There is however, a semi-hidden "allinanchor:" directive!

That was the second query I had trouble with today (the first was this one). Yahoo was giving me better results earlier, but seems to be following Google's behaviour now.

I don't know whether this has changed recently. I have noticed searches coming up with similar issues in the past, but not for a while. It could be that Google are tweaking the weighting of keywords-in-page to keywords-in-inbound-links, and this is an unfortunate side-effect.
It may also cause (or be the result of?) link-spammers - I think I've seen cases where link-spammers have taken advantage or weighting based upon keywords-in-inbound-links already...

The phenomenon appears to have been noted on other pages like this one, this one... I also read earlier someone suggesting surrounding each term with quotes, but that clearly doesn't work in some cases ("beta 2" above is already in quotes), and is a pain-in-the-behind to have to do for every search!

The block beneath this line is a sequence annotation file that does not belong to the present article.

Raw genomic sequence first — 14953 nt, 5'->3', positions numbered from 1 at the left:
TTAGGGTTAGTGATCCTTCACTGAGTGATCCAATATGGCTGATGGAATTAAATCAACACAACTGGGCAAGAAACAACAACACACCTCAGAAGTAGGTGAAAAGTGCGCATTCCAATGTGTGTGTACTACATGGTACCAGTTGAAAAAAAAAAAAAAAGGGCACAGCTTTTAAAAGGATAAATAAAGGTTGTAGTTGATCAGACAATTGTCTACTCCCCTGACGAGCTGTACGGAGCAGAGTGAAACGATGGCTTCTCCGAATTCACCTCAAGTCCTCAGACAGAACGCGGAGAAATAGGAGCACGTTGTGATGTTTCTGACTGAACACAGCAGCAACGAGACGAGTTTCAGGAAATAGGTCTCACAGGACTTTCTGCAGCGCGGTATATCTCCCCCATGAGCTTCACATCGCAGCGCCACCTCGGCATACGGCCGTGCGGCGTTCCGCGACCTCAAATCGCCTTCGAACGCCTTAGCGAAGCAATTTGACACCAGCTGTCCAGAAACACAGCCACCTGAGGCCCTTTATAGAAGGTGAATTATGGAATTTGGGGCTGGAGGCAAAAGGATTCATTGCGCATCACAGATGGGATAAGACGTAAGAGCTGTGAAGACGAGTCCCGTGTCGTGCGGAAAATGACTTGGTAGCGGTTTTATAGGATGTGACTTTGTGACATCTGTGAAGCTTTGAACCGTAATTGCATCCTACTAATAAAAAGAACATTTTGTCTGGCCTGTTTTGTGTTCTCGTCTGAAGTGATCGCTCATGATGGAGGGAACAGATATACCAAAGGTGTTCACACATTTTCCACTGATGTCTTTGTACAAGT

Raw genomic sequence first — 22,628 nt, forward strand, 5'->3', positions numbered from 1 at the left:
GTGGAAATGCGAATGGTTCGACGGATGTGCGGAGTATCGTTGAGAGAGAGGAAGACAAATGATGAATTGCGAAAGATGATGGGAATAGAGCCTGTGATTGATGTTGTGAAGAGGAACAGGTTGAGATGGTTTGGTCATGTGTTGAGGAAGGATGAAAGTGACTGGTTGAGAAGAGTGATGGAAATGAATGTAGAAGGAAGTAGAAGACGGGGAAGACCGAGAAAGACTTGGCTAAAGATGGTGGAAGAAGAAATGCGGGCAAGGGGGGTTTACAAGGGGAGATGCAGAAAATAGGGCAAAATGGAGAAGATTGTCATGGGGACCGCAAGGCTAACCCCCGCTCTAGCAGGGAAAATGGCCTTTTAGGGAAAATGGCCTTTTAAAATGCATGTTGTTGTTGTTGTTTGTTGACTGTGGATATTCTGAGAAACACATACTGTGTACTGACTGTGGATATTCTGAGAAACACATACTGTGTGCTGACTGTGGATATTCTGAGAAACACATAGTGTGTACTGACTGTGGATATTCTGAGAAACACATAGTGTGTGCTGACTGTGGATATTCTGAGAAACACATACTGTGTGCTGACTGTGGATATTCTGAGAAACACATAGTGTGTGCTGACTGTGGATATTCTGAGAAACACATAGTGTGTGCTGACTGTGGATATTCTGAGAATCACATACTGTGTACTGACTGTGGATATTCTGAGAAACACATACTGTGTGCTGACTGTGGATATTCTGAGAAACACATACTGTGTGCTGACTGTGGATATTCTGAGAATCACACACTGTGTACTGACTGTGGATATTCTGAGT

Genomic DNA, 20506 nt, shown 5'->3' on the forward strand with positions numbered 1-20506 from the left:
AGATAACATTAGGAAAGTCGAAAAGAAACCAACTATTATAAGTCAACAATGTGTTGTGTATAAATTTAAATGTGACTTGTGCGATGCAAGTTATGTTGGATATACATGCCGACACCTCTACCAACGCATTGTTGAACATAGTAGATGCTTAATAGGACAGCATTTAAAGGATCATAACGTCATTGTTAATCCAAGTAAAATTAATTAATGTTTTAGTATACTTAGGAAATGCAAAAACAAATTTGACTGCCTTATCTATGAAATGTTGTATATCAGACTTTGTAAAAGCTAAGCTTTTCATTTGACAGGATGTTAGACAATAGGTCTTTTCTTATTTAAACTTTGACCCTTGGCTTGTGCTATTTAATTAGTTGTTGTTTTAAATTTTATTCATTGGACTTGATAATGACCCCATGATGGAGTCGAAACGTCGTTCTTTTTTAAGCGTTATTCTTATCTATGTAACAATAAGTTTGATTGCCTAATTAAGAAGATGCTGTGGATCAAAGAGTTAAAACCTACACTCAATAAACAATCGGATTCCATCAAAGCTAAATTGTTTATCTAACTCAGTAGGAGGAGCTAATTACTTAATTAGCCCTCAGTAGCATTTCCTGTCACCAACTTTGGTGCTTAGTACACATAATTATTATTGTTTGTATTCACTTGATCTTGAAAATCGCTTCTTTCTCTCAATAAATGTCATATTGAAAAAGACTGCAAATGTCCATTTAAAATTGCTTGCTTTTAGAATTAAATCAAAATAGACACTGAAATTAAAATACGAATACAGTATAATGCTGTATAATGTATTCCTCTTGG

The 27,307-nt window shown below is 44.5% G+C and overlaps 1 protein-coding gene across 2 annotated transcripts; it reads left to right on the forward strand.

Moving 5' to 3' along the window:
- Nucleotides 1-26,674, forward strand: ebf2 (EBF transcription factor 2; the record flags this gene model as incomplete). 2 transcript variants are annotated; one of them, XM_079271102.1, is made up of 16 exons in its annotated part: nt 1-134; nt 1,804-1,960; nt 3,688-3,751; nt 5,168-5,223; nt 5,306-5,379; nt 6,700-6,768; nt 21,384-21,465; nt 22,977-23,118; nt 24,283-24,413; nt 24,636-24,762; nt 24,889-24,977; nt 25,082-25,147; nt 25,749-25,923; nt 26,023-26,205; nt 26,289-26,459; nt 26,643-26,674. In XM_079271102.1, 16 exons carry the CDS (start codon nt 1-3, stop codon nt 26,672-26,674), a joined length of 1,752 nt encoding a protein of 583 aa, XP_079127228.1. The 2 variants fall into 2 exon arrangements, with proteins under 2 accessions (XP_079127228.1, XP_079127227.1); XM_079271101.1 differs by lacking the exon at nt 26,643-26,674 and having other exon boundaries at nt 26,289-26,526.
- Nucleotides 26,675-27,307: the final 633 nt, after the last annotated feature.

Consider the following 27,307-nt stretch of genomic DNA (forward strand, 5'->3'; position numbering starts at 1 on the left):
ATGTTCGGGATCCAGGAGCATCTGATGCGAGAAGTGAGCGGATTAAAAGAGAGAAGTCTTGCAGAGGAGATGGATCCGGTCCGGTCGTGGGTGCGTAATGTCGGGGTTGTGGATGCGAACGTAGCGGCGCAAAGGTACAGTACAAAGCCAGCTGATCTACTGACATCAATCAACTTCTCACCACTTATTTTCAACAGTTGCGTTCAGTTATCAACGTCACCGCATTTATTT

Please Google, smarten up and realise that some of your users are smarter than you think :o)

Wednesday, 2 April 2008

Testing .asmx Web Services in Visual Studio 2008

I was trying to test an asmx-style web-service with Visual Studio 2008. Using the "wizard way" created me a TestMethod that looks like this:-

public void GetMainArticlesTest()
Articles target = new Articles();
XmlDocument actual;
actual = target.GetMainArticles();
//Test goes here

This looks fine, but when I try to run it, I get 403 Forbidden errors. I spent some time trying to rectify this, but didn't get anywhere. There are hints on the web that this method of running tests does not work with some methods of authentication...
(We also had problems debugging tests like the above - I think it runs in a brand new process each time which is not connected to automatically.)